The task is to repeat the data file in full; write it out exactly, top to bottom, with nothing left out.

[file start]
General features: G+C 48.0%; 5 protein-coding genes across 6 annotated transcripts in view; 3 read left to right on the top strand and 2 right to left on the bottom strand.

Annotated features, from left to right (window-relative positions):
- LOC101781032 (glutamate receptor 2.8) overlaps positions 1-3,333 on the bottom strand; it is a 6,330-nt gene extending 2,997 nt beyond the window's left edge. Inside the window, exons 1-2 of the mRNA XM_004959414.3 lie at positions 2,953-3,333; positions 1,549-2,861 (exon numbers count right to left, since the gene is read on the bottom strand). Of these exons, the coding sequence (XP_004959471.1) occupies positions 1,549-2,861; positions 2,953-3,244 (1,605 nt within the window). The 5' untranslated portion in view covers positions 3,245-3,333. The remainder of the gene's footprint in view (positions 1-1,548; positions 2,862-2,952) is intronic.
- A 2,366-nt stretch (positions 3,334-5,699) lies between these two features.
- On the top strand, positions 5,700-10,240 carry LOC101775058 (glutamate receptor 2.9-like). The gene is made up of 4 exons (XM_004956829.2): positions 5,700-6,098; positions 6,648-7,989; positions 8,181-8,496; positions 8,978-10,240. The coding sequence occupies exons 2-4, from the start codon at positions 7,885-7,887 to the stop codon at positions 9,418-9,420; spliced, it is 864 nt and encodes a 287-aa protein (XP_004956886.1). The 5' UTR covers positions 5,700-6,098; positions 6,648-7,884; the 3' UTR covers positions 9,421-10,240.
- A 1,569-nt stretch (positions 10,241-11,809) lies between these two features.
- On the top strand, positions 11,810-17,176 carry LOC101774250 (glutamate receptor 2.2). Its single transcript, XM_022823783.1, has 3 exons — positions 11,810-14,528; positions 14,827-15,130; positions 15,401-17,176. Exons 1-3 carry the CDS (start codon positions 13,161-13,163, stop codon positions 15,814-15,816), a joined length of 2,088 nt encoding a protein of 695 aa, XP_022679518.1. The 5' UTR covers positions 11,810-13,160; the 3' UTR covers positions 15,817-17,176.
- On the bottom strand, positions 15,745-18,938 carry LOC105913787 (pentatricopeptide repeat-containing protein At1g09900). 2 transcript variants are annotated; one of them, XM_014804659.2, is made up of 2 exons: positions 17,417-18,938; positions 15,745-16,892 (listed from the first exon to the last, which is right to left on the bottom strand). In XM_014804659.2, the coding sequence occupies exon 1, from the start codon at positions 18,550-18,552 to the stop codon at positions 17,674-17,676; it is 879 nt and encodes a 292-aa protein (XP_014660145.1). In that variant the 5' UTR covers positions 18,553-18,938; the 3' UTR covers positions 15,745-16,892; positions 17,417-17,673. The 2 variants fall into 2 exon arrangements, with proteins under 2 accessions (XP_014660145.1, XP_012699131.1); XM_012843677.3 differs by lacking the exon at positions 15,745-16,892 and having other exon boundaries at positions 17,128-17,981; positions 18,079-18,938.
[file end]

General features: G+C 48.0%; 5 protein-coding genes across 6 annotated transcripts in view; 3 read left to right on the top strand and 2 right to left on the bottom strand.

Annotated features, from left to right (window-relative positions):
- LOC101781032 (glutamate receptor 2.8) overlaps positions 1-3,333 on the bottom strand; it is a 6,330-nt gene extending 2,997 nt beyond the window's left edge. Inside the window, exons 1-2 of the mRNA XM_004959414.3 lie at positions 2,953-3,333; positions 1,549-2,861 (exon numbers count right to left, since the gene is read on the bottom strand). Of these exons, the coding sequence (XP_004959471.1) occupies positions 1,549-2,861; positions 2,953-3,244 (1,605 nt within the window). The 5' untranslated portion in view covers positions 3,245-3,333. The remainder of the gene's footprint in view (positions 1-1,548; positions 2,862-2,952) is intronic.
- A 2,366-nt stretch (positions 3,334-5,699) lies between these two features.
- On the top strand, positions 5,700-10,240 carry LOC101775058 (glutamate receptor 2.9-like). The gene is made up of 4 exons (XM_004956829.2): positions 5,700-6,098; positions 6,648-7,989; positions 8,181-8,496; positions 8,978-10,240. The coding sequence occupies exons 2-4, from the start codon at positions 7,885-7,887 to the stop codon at positions 9,418-9,420; spliced, it is 864 nt and encodes a 287-aa protein (XP_004956886.1). The 5' UTR covers positions 5,700-6,098; positions 6,648-7,884; the 3' UTR covers positions 9,421-10,240.
- A 1,569-nt stretch (positions 10,241-11,809) lies between these two features.
- On the top strand, positions 11,810-17,176 carry LOC101774250 (glutamate receptor 2.2). Its single transcript, XM_022823783.1, has 3 exons — positions 11,810-14,528; positions 14,827-15,130; positions 15,401-17,176. Exons 1-3 carry the CDS (start codon positions 13,161-13,163, stop codon positions 15,814-15,816), a joined length of 2,088 nt encoding a protein of 695 aa, XP_022679518.1. The 5' UTR covers positions 11,810-13,160; the 3' UTR covers positions 15,817-17,176.
- On the bottom strand, positions 15,745-18,938 carry LOC105913787 (pentatricopeptide repeat-containing protein At1g09900). 2 transcript variants are annotated; one of them, XM_014804659.2, is made up of 2 exons: positions 17,417-18,938; positions 15,745-16,892 (listed from the first exon to the last, which is right to left on the bottom strand). In XM_014804659.2, the coding sequence occupies exon 1, from the start codon at positions 18,550-18,552 to the stop codon at positions 17,674-17,676; it is 879 nt and encodes a 292-aa protein (XP_014660145.1). In that variant the 5' UTR covers positions 18,553-18,938; the 3' UTR covers positions 15,745-16,892; positions 17,417-17,673. The 2 variants fall into 2 exon arrangements, with proteins under 2 accessions (XP_014660145.1, XP_012699131.1); XM_012843677.3 differs by lacking the exon at positions 15,745-16,892 and having other exon boundaries at positions 17,128-17,981; positions 18,079-18,938.